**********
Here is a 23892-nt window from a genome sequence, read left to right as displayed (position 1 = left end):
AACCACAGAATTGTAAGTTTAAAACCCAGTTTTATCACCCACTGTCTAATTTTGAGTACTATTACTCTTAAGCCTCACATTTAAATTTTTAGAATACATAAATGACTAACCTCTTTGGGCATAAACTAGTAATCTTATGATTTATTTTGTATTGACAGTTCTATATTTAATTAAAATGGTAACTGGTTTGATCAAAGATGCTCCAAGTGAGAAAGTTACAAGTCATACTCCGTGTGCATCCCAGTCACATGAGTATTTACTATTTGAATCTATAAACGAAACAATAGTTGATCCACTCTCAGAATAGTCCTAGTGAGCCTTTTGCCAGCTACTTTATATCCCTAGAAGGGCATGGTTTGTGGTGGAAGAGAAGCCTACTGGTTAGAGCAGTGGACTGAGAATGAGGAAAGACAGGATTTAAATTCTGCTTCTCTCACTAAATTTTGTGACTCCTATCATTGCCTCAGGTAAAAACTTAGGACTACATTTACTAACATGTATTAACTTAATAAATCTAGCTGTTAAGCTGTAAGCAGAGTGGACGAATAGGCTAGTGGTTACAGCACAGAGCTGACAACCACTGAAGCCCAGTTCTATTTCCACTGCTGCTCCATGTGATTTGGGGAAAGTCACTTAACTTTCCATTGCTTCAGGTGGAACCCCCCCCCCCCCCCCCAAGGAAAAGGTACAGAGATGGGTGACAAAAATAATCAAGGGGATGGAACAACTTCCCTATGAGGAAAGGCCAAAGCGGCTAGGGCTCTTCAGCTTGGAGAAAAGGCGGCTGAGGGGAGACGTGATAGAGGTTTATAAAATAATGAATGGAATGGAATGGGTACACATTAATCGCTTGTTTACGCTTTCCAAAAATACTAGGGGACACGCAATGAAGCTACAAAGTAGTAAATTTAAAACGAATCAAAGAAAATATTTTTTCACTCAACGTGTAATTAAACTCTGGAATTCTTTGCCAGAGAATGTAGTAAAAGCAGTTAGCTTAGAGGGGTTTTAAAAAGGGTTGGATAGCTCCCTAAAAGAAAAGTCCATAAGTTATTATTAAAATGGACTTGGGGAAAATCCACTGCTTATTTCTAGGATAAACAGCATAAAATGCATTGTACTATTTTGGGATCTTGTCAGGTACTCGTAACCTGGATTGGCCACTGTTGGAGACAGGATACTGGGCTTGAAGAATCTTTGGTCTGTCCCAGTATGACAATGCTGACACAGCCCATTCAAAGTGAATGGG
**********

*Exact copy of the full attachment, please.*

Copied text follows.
Here is a 23892-nt window from a genome sequence, read left to right as displayed (position 1 = left end):
AACCACAGAATTGTAAGTTTAAAACCCAGTTTTATCACCCACTGTCTAATTTTGAGTACTATTACTCTTAAGCCTCACATTTAAATTTTTAGAATACATAAATGACTAACCTCTTTGGGCATAAACTAGTAATCTTATGATTTATTTTGTATTGACAGTTCTATATTTAATTAAAATGGTAACTGGTTTGATCAAAGATGCTCCAAGTGAGAAAGTTACAAGTCATACTCCGTGTGCATCCCAGTCACATGAGTATTTACTATTTGAATCTATAAACGAAACAATAGTTGATCCACTCTCAGAATAGTCCTAGTGAGCCTTTTGCCAGCTACTTTATATCCCTAGAAGGGCATGGTTTGTGGTGGAAGAGAAGCCTACTGGTTAGAGCAGTGGACTGAGAATGAGGAAAGACAGGATTTAAATTCTGCTTCTCTCACTAAATTTTGTGACTCCTATCATTGCCTCAGGTAAAAACTTAGGACTACATTTACTAACATGTATTAACTTAATAAATCTAGCTGTTAAGCTGTAAGCAGAGTGGACGAATAGGCTAGTGGTTACAGCACAGAGCTGACAACCACTGAAGCCCAGTTCTATTTCCACTGCTGCTCCATGTGATTTGGGGAAAGTCACTTAACTTTCCATTGCTTCAGGTGGAACCCCCCCCCCCCCCCCCAAGGAAAAGGTACAGAGATGGGTGACAAAAATAATCAAGGGGATGGAACAACTTCCCTATGAGGAAAGGCCAAAGCGGCTAGGGCTCTTCAGCTTGGAGAAAAGGCGGCTGAGGGGAGACGTGATAGAGGTTTATAAAATAATGAATGGAATGGAATGGGTACACATTAATCGCTTGTTTACGCTTTCCAAAAATACTAGGGGACACGCAATGAAGCTACAAAGTAGTAAATTTAAAACGAATCAAAGAAAATATTTTTTCACTCAACGTGTAATTAAACTCTGGAATTCTTTGCCAGAGAATGTAGTAAAAGCAGTTAGCTTAGAGGGGTTTTAAAAAGGGTTGGATAGCTCCCTAAAAGAAAAGTCCATAAGTTATTATTAAAATGGACTTGGGGAAAATCCACTGCTTATTTCTAGGATAAACAGCATAAAATGCATTGTACTATTTTGGGATCTTGTCAGGTACTCGTAACCTGGATTGGCCACTGTTGGAGACAGGATACTGGGCTTGAAGAATCTTTGGTCTGTCCCAGTATGACAATGCTGACACAGCCCATTCAAAGTGAATGGG